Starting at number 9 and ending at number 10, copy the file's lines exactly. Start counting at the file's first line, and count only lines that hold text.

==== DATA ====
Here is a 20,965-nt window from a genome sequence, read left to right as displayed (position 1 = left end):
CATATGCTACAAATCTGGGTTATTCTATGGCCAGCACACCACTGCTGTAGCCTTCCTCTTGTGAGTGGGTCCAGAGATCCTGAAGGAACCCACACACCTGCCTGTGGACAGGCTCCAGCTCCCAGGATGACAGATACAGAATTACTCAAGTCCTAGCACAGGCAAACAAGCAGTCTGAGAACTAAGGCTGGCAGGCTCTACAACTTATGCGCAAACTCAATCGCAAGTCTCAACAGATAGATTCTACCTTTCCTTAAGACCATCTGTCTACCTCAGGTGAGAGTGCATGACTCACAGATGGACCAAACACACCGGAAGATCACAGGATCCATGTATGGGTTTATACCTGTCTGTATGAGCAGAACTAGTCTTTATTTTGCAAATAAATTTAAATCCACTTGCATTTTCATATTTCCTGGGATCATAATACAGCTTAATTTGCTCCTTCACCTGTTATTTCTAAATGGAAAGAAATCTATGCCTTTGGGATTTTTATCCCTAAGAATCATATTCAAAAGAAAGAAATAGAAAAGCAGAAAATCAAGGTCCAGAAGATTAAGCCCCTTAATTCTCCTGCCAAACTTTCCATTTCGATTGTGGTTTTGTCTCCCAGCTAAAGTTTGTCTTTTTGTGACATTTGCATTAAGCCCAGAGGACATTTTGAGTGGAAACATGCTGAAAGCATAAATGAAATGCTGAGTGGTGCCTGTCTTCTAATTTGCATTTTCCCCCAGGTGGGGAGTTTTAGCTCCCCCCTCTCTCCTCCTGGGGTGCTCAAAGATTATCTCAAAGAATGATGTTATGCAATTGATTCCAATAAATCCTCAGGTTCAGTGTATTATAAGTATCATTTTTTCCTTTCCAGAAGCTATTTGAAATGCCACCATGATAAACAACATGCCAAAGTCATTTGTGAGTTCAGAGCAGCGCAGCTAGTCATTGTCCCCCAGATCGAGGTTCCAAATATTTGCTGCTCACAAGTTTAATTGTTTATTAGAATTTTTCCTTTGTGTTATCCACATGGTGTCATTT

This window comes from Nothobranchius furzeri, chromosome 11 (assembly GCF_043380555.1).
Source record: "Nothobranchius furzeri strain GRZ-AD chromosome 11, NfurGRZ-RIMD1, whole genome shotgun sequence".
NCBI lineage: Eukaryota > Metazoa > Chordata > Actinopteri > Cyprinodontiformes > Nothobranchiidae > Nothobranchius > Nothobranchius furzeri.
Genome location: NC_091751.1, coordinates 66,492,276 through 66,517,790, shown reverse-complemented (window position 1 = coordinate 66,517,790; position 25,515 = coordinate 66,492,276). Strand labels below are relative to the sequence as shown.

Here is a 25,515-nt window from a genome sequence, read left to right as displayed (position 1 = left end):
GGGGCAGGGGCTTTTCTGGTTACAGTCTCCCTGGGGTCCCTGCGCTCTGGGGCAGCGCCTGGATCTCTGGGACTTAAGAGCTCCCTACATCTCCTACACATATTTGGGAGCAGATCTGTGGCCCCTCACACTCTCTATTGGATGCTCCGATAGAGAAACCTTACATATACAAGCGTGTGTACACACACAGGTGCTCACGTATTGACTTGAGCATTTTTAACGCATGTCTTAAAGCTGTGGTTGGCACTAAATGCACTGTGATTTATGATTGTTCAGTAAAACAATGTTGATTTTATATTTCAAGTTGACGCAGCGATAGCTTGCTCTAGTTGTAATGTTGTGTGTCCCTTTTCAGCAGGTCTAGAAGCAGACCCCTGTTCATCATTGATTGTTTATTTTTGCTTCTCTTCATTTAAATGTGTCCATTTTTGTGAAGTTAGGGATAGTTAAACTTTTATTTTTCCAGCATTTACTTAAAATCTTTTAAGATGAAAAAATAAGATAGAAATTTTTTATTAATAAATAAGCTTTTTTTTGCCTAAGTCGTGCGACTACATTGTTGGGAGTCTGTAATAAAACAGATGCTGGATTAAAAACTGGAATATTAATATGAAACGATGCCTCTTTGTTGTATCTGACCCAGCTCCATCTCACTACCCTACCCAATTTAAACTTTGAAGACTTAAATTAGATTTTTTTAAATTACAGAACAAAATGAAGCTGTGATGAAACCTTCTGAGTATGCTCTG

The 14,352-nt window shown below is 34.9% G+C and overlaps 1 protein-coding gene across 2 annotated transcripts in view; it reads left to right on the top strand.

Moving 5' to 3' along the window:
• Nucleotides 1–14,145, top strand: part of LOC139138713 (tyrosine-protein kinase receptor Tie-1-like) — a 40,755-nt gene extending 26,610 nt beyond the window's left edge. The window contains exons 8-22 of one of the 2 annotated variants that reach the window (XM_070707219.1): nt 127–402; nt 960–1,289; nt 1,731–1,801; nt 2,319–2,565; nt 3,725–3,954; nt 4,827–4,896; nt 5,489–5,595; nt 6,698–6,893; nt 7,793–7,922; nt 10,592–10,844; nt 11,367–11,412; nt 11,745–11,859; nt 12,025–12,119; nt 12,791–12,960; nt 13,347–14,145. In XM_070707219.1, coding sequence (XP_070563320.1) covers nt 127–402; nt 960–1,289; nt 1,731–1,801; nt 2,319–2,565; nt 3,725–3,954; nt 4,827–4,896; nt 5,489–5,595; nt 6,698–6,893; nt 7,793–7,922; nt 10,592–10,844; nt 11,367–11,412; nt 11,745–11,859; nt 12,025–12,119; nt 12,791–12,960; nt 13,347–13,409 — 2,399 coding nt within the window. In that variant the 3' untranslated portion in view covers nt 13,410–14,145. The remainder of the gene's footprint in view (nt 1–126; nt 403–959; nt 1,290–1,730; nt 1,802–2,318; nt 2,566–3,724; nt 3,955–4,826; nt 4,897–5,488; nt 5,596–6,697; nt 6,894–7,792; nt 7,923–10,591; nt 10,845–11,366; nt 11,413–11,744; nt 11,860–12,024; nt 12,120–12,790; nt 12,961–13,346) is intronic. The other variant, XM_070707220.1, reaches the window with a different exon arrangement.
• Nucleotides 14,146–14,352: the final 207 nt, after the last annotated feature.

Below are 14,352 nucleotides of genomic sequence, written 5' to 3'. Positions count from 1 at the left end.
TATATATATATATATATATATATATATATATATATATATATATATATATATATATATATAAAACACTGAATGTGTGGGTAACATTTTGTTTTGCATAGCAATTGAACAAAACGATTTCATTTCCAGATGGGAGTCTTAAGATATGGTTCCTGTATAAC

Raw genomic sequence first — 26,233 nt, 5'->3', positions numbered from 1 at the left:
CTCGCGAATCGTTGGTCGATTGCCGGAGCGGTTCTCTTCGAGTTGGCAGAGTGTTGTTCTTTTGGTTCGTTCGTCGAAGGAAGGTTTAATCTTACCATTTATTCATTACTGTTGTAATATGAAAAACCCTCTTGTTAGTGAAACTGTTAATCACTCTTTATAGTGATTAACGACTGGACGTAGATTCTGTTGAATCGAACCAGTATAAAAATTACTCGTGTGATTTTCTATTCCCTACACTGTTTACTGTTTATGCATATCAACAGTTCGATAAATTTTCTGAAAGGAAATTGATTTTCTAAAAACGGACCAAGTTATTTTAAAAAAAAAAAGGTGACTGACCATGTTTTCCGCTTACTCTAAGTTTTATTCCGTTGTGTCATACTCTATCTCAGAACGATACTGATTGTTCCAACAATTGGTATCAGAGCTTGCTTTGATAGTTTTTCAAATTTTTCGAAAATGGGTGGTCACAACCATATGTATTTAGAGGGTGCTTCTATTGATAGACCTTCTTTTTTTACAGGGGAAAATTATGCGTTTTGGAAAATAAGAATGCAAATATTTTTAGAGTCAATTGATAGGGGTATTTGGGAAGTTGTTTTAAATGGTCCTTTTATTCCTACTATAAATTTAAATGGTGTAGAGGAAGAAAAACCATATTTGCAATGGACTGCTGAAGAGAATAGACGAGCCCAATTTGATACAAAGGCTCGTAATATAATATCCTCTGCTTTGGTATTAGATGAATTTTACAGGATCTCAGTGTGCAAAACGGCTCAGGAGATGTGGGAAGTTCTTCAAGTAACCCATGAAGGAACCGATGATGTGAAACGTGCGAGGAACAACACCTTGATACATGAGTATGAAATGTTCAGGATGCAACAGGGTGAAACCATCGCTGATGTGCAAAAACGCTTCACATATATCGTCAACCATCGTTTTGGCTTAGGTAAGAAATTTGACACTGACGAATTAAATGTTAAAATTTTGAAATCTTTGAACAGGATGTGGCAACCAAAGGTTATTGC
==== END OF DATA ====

The 14,352-nt window shown below is 34.9% G+C and overlaps 1 protein-coding gene across 2 annotated transcripts in view; it reads left to right on the top strand.

Moving 5' to 3' along the window: